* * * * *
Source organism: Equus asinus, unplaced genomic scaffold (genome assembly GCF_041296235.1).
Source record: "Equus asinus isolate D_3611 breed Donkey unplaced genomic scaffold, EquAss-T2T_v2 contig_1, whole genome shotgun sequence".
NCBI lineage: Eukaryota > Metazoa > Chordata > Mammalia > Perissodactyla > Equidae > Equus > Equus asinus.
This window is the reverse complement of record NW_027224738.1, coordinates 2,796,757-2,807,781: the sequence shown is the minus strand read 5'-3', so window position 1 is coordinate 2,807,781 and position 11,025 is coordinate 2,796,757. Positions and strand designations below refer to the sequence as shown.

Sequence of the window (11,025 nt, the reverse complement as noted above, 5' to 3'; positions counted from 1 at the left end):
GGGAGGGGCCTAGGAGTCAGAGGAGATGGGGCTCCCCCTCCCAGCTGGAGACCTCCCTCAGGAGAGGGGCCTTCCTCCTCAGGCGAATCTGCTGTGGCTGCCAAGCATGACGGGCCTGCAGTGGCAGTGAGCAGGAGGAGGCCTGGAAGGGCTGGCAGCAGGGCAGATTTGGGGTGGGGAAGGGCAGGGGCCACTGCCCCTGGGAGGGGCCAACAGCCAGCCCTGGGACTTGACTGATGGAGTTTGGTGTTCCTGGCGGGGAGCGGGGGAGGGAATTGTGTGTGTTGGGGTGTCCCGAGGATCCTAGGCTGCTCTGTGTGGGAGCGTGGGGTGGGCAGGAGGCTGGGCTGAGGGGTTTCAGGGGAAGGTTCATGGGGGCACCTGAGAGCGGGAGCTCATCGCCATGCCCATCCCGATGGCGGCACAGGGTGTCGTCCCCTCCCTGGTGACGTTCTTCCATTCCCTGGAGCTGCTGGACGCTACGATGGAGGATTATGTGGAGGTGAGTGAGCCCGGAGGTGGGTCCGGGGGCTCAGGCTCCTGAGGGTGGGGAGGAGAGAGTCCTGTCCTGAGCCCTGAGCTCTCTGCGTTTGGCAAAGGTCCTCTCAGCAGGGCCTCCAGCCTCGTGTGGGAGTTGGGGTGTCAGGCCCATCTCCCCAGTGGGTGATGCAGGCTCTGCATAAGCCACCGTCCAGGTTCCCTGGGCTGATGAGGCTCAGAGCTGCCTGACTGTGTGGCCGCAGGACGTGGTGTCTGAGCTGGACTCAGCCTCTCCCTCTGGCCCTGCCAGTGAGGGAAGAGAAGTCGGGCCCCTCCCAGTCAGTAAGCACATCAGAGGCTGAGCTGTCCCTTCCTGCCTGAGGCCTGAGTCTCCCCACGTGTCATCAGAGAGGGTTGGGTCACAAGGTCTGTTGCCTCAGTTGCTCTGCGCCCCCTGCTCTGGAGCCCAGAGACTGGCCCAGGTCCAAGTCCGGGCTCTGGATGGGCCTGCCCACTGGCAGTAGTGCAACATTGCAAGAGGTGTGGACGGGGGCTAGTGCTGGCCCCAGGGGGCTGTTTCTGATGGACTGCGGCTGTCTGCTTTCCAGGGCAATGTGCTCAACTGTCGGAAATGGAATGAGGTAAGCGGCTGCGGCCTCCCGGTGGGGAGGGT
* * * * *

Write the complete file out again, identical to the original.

Source organism: Equus asinus, unplaced genomic scaffold (genome assembly GCF_041296235.1).
Source record: "Equus asinus isolate D_3611 breed Donkey unplaced genomic scaffold, EquAss-T2T_v2 contig_1, whole genome shotgun sequence".
NCBI lineage: Eukaryota > Metazoa > Chordata > Mammalia > Perissodactyla > Equidae > Equus > Equus asinus.
This window is the reverse complement of record NW_027224738.1, coordinates 2,796,757-2,807,781: the sequence shown is the minus strand read 5'-3', so window position 1 is coordinate 2,807,781 and position 11,025 is coordinate 2,796,757. Positions and strand designations below refer to the sequence as shown.

Sequence of the window (11,025 nt, the reverse complement as noted above, 5' to 3'; positions counted from 1 at the left end):
GGGAGGGGCCTAGGAGTCAGAGGAGATGGGGCTCCCCCTCCCAGCTGGAGACCTCCCTCAGGAGAGGGGCCTTCCTCCTCAGGCGAATCTGCTGTGGCTGCCAAGCATGACGGGCCTGCAGTGGCAGTGAGCAGGAGGAGGCCTGGAAGGGCTGGCAGCAGGGCAGATTTGGGGTGGGGAAGGGCAGGGGCCACTGCCCCTGGGAGGGGCCAACAGCCAGCCCTGGGACTTGACTGATGGAGTTTGGTGTTCCTGGCGGGGAGCGGGGGAGGGAATTGTGTGTGTTGGGGTGTCCCGAGGATCCTAGGCTGCTCTGTGTGGGAGCGTGGGGTGGGCAGGAGGCTGGGCTGAGGGGTTTCAGGGGAAGGTTCATGGGGGCACCTGAGAGCGGGAGCTCATCGCCATGCCCATCCCGATGGCGGCACAGGGTGTCGTCCCCTCCCTGGTGACGTTCTTCCATTCCCTGGAGCTGCTGGACGCTACGATGGAGGATTATGTGGAGGTGAGTGAGCCCGGAGGTGGGTCCGGGGGCTCAGGCTCCTGAGGGTGGGGAGGAGAGAGTCCTGTCCTGAGCCCTGAGCTCTCTGCGTTTGGCAAAGGTCCTCTCAGCAGGGCCTCCAGCCTCGTGTGGGAGTTGGGGTGTCAGGCCCATCTCCCCAGTGGGTGATGCAGGCTCTGCATAAGCCACCGTCCAGGTTCCCTGGGCTGATGAGGCTCAGAGCTGCCTGACTGTGTGGCCGCAGGACGTGGTGTCTGAGCTGGACTCAGCCTCTCCCTCTGGCCCTGCCAGTGAGGGAAGAGAAGTCGGGCCCCTCCCAGTCAGTAAGCACATCAGAGGCTGAGCTGTCCCTTCCTGCCTGAGGCCTGAGTCTCCCCACGTGTCATCAGAGAGGGTTGGGTCACAAGGTCTGTTGCCTCAGTTGCTCTGCGCCCCCTGCTCTGGAGCCCAGAGACTGGCCCAGGTCCAAGTCCGGGCTCTGGATGGGCCTGCCCACTGGCAGTAGTGCAACATTGCAAGAGGTGTGGACGGGGGCTAGTGCTGGCCCCAGGGGGCTGTTTCTGATGGACTGCGGCTGTCTGCTTTCCAGGGCAATGTGCTCAACTGTCGGAAATGGAATGAGGTAAGCGGCTGCGGCCTCCCGGTGGGGAGGGT